The Wiyot people have stewarded the land in and around Humboldt Bay (Wigi) in Northern California, near the present-day city of Eureka, for thousands of years. Before the arrival of settler-colonists, they actively managed their resources. As Wiyot tribal chair Ted Hernandez says, “We understood our role as caretakers. We didn’t ‘own’ the land or the water. We were part of it.”
In the middle of Humboldt Bay lies Tuluwat Island (also known as “Indian Island”), the birthplace for the Wiyot people and the site of a historic shellmound. According to the Wiyot creation story, the people were created on the island. “It’s sacred because that is where we come from,” explains Cheryl Seidner, a former Wiyot tribal chair.
Tuluwat Island is also the site of the annual World Renewal Ceremony, performed by members of the Wiyot, Hupa, Yurok, Karuk, and Chilula tribal nations. The ceremony lasts seven to 10 days and aims to bring the world into balance.
From 1860 until 2014, that ceremony did not occur due to genocide and dispossession. But the Wiyot nation is still here. And, in recent years, a community partnership has emerged involving the Wiyot nation, Cooperation Humboldt (a nonprofit that supports cooperative development), and the broader community of Eureka and Humboldt County that promises a path towards healing. It has not been easy, and there remains considerable work to do, but we believe ours is a story worth sharing.
The Massacre of 1860
California in the mid-nineteenth century was experiencing a “gold rush” that led to a rapid influx of settler-colonists into the state. In 1850, the state’s estimated population was 92,000. By 1860, only 10 years later, it was nearly 380,000. At the same time, the state’s Native American population fell by 80 percent from 150,000 at mid-century to around 30,000 by 1870. This was attempted genocide; there is no tiptoeing around it, as Gavin Newsom, the state’s current governor, has acknowledged.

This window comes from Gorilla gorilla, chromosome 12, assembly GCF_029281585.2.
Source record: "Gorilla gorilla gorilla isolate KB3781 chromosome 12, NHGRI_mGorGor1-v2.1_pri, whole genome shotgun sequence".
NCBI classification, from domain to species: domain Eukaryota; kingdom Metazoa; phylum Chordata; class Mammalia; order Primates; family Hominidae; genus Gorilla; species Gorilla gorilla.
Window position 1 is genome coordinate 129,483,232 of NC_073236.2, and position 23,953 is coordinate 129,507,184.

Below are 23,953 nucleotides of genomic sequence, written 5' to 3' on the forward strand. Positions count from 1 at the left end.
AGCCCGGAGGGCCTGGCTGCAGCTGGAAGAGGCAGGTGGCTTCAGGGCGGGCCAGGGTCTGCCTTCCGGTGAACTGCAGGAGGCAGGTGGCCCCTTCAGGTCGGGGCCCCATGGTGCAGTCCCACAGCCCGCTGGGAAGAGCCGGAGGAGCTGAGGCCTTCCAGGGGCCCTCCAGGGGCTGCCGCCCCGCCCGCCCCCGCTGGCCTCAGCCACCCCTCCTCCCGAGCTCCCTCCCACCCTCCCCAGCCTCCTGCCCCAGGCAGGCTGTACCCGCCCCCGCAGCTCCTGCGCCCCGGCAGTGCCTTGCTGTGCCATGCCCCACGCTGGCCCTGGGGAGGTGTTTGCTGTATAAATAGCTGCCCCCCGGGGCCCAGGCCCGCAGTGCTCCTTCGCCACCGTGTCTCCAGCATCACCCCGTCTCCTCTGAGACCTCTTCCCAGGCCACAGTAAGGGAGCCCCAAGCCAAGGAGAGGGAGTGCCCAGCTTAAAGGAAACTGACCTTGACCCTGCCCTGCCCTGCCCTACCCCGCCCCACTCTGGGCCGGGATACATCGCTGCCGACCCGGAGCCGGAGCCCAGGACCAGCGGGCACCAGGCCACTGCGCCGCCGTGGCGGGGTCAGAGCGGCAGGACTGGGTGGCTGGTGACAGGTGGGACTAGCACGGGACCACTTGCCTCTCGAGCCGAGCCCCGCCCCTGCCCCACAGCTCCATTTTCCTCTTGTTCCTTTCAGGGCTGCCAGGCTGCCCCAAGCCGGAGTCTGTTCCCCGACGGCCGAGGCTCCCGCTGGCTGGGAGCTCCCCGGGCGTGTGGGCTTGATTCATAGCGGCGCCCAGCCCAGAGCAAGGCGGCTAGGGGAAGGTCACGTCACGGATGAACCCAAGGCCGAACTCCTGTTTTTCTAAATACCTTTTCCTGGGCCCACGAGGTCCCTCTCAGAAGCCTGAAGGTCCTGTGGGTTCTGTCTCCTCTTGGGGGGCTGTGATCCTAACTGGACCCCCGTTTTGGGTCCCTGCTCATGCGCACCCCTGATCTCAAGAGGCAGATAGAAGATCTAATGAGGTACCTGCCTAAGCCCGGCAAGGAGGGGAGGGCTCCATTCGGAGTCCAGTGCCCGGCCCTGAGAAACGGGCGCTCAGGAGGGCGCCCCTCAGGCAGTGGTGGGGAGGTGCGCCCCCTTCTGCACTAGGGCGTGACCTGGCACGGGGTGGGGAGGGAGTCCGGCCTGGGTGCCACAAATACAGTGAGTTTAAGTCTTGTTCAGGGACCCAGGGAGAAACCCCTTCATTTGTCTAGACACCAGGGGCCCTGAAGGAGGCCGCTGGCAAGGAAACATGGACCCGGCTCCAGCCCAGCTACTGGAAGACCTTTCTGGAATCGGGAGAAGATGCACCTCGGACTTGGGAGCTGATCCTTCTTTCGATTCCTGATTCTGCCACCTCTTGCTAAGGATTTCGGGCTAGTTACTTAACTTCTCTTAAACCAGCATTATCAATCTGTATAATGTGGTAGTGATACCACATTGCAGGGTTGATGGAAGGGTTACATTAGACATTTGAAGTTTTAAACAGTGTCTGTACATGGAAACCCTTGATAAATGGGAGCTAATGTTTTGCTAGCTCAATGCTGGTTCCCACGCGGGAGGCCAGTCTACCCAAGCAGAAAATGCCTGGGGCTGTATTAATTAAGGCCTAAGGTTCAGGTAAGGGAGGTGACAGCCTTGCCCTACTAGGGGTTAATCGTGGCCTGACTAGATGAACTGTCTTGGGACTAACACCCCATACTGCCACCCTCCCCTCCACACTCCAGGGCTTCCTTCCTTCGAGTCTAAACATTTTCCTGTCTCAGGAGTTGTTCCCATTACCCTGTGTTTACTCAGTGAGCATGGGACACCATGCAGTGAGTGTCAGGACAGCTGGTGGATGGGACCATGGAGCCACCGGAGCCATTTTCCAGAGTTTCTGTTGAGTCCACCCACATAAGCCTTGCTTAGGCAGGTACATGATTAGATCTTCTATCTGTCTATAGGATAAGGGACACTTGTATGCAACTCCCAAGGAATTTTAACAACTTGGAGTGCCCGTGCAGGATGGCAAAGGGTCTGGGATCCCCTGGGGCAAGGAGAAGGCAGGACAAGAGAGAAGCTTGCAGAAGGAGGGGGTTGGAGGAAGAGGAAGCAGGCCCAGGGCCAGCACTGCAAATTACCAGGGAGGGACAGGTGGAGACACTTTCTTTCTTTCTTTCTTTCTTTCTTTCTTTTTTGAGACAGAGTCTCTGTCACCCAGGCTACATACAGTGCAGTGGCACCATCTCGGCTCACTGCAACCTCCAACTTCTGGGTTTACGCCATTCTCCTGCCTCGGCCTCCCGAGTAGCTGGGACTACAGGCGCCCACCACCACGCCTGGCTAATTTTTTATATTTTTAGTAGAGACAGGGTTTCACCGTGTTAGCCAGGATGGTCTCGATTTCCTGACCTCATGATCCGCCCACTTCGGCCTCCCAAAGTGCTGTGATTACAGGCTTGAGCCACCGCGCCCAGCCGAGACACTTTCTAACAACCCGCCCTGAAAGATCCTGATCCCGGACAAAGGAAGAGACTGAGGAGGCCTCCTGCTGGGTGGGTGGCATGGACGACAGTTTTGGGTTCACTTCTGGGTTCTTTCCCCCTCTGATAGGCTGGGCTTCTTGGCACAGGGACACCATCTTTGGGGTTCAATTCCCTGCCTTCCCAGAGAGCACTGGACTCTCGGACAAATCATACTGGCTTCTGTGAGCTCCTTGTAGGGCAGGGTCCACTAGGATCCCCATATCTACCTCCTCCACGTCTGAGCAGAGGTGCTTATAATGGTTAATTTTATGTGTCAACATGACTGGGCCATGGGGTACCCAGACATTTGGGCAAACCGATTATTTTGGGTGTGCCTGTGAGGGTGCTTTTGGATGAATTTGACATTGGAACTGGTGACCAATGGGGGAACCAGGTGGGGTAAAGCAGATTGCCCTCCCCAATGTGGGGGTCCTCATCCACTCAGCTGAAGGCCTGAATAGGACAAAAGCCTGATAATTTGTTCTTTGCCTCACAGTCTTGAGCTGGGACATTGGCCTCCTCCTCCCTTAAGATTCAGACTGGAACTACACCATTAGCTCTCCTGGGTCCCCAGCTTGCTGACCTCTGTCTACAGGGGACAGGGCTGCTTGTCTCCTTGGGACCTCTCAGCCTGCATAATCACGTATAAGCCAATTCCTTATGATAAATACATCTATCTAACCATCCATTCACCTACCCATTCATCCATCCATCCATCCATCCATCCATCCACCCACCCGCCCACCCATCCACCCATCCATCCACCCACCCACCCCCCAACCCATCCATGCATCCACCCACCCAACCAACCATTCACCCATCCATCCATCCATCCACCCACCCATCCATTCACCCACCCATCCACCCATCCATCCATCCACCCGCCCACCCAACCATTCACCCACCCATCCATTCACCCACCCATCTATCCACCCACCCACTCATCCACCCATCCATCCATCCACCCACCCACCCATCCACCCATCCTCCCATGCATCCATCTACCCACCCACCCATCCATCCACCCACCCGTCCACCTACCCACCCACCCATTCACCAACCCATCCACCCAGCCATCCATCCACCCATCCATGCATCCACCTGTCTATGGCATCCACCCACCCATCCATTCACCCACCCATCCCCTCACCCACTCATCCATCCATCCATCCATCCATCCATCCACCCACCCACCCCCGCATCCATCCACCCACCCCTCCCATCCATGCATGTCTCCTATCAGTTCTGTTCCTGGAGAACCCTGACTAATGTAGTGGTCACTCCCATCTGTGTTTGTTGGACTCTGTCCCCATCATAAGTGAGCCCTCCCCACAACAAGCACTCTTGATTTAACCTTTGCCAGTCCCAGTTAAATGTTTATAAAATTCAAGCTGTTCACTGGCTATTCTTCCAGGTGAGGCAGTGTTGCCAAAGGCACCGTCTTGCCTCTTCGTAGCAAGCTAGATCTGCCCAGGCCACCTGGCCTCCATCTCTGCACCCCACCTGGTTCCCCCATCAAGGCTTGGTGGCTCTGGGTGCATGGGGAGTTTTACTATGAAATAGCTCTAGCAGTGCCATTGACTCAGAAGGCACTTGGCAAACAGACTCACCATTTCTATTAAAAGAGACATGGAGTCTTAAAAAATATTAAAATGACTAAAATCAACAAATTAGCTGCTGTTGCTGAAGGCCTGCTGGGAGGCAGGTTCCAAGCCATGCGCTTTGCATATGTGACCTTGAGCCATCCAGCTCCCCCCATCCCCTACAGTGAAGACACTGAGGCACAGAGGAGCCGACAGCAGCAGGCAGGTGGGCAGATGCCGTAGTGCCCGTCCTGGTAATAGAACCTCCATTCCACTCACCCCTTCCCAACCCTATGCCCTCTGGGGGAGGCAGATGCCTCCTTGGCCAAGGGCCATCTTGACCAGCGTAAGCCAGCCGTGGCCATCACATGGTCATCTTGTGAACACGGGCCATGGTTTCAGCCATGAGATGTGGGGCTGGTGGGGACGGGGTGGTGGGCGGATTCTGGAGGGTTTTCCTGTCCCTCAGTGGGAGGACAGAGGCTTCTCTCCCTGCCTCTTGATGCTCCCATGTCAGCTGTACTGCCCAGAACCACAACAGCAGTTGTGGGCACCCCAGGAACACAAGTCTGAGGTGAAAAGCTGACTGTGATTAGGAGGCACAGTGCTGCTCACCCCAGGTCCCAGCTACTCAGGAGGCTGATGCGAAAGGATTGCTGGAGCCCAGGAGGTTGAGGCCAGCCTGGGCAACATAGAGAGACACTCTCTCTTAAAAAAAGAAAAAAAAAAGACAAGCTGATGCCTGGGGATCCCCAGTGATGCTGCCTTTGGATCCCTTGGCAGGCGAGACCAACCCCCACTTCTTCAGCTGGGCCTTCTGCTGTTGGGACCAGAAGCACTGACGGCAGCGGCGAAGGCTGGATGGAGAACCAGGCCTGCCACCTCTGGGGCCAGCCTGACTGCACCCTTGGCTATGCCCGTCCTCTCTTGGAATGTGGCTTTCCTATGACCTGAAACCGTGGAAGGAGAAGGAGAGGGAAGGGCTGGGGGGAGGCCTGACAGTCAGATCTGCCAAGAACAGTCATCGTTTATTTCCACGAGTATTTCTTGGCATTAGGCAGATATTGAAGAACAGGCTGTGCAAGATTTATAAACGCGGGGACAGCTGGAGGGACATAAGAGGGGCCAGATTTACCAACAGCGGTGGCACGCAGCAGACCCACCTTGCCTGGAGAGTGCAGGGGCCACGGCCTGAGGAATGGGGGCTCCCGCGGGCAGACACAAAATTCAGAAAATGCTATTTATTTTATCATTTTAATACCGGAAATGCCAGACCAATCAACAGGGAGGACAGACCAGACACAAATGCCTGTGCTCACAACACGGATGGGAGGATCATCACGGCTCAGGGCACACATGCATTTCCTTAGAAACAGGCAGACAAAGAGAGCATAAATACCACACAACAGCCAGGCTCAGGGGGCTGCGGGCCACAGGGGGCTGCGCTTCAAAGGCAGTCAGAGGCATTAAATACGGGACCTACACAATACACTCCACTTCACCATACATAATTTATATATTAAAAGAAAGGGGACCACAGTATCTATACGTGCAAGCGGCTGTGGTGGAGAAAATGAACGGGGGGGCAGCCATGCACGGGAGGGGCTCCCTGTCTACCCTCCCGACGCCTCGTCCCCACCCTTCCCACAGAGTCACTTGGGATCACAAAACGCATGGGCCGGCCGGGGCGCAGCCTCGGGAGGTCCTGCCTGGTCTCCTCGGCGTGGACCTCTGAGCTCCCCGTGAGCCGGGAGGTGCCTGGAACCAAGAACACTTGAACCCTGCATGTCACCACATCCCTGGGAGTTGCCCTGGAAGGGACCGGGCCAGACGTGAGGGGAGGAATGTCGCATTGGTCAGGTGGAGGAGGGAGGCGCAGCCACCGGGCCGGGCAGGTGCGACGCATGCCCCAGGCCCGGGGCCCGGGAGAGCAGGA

The Wiyot Nation did not escape this wave of white settler violence. On February 25, 1860, a group of local white men brutally slaughtered over 100 sleeping Wiyot women, children, and elders while the men were away gathering provisions for the Wiyot’s annual renewal ceremony. Other Wiyot villages were also attacked that night, and the carnage continued for a week in a series of coordinated attacks. Some survivors were imprisoned at Fort Humboldt, where over half of them died. Wiyot people were relocated to Hoopa, Smith River, and then Covelo. Despite the distance, over time, the Wiyot people returned home and found ways to survive.